CARNAGE! Fred Zappa, 2E9ZAP [1] made
a big mistake. For convenience, “because
it was to hand”, he used an old 2A, 0 – 50V
bench-type adjustable power supply set at
12V to power his masthead mounted 24GHz
transverter. Everything worked well enough
for a long time until a recent thunderstorm.
He writes, “… [there was] a blinding big
flash and a mighty bang and a crack /fizz
which sounded like it came from my mains
sockets, although that might have been the
electric field collapsing after the strike. The
neighbour had his cordless phone go down
plus an external TV camera. I did first wonder
if it had struck my mast and his ensuing damage
was the strike dissipating through his ground.
There was no evidence of any damage to
the mast at all, so must have been a nearby
ground strike...
“I got the mast down and found the
remains of my 24GHz system following
the lightning (see Photos 1 to 3). It looks
like all the three-terminal regulators have
gone, leaving some rather messy remains
to clear up. I just hope they blew to open
circuit and saved what was downstream.
Looks like the scenario has been that the
shack 12V PSU serving the 24G may have
been hit by either a mains spike or discharge
down its mast lead on the LV side, leading
its output to soar to 50V or more when
regulation failed. This in turn took out the
three-terminal regulators. Awful smell too!”
The PSU was an old design with several
pass transistors in parallel. The induced
transient caused one to fail short circuit
and allowed the full rectified input at more
than 50V to get to the load. It is not known
whether the transient arrived on the mains
input cable or on the DC lead going up the
mast, or even as a kilovolt spike across both.
Whatever happened, it was enough to
damage the PSU and cause one device
to fail short circuit – with the knock-on
consequences. Fred continues, “… the
output fuse also blew but it seems to have
perhaps taken some time. I did smell burning
at the time but the PSU has no ON light so I
didn't realise it was off until some minutes
later, by which time the damage had been
done.”
LESSONS LEARNT. The lighting strike itself
only appears to have caused minor damage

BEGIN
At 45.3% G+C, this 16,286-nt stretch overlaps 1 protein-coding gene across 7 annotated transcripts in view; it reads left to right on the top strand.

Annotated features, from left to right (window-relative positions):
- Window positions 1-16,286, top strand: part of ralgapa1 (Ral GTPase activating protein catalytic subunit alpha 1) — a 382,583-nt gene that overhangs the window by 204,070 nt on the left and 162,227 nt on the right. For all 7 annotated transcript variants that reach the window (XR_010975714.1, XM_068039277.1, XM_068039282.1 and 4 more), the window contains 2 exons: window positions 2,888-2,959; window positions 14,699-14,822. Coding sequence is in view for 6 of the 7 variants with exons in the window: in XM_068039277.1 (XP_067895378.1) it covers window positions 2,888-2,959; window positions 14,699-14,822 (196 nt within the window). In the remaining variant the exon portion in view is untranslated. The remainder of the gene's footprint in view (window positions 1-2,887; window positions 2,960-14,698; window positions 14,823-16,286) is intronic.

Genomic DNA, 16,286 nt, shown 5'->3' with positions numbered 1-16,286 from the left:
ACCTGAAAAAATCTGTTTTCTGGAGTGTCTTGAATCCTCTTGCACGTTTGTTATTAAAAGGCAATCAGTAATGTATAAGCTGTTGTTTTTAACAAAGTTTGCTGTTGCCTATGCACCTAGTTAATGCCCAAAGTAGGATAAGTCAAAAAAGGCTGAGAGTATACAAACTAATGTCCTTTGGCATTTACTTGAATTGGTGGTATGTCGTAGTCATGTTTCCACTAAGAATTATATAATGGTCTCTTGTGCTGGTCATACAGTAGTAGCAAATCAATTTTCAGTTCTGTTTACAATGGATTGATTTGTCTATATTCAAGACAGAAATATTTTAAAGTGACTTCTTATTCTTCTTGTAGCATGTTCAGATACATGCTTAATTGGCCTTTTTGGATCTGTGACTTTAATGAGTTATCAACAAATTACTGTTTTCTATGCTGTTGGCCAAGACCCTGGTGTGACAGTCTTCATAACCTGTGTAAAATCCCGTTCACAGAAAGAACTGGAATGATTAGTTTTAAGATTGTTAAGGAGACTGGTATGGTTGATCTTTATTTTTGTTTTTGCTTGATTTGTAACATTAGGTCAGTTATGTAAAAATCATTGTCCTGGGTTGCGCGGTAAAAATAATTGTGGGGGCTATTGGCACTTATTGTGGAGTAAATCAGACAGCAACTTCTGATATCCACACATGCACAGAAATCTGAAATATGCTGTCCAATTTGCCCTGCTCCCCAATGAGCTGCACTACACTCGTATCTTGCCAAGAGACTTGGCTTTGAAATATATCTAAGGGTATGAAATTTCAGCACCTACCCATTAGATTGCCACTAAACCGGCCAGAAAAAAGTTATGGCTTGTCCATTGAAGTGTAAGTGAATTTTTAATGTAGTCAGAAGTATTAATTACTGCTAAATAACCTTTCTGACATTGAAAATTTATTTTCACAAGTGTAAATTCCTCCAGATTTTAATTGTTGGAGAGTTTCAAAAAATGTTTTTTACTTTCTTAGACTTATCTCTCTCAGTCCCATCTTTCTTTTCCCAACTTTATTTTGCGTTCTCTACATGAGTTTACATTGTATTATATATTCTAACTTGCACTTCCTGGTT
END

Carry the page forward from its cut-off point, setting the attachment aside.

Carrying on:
to the PSU, causing a single pass transistor to
go short circuit. But the ensuing overvoltage
destroyed all the voltage regulators further
down the chain. Both LM317 and 78xx
types are rated for inputs up to about 30V,
so the 50V killed them. It is fortunate
that in some cases these must have then
failed open circuit, protecting more delicate
circuitry further down the chain. In other
cases it appears that tantalum capacitors
may have worked as voltage clamps,
preventing voltage levels rising too high,
although blowing themselves apart in
the process. It does appear as if some the
more sensitive and expensive and exotic
microwave semiconductors have survived,
although several were damaged or degraded
in performance. Most damage was to the
power supply regulators and decoupling
capacitors.
So what has been learnt? Firstly, for
semi-permanent installations, never use
an adjustable PSU that can ever deliver a
voltage significantly above the maximum
input allowed for any downstream equipment.
This includes all equipment with its own
power supply regulators. Even if it never
gets damaged, there may come a point
when the voltage setting control is tweaked
accidentally. Provide an overvoltage clamp
or trip on all PSUs and set this at a safe
maximum, just above the working voltage.
Do not rely on output fuses to protect
downstream equipment; the PSU mentioned
could easily supply 50V at 2A forever when
fully working. If equipment is to be left on
continuously, add extra circuitry
to kill the mains input if the output
goes under or over voltage – this is
a commonsense safety precaution
against any nasties and is best
implemented with a latching relay
system on the PSU mains input.
And do include LEDs on the PSU
to indicate input and output volts
are present and correct!
When masthead equipment is in use,
provide transient suppression components
such as Transorbs and firmly bond all
grounding cables and 0V points together.
That way, if transients do get induced,
everything ‘jumps’ together. And finally,
if you smell burning – switch off! [2].

WEBSEARCH
[1] Name and callsign have been changed to
protect the innocent and avoid embarrassment.
[2] If you smell burning switch off, but do try not
to black out half a city! See www.g4jnt.com/
Hams_Hall_Investigation_Report.pdf




On Sat, 3 Oct 2020 at 17:40, Simon <ohhellnotagain@...> wrote:
If the ryden voltage is variable from that knob then possible recipe for disaster..

Opps wife/ cat/child/ me knocked it up to 60v...= no more s3.

Variable voltage psu’s are really for experiment use only.

Be careful!!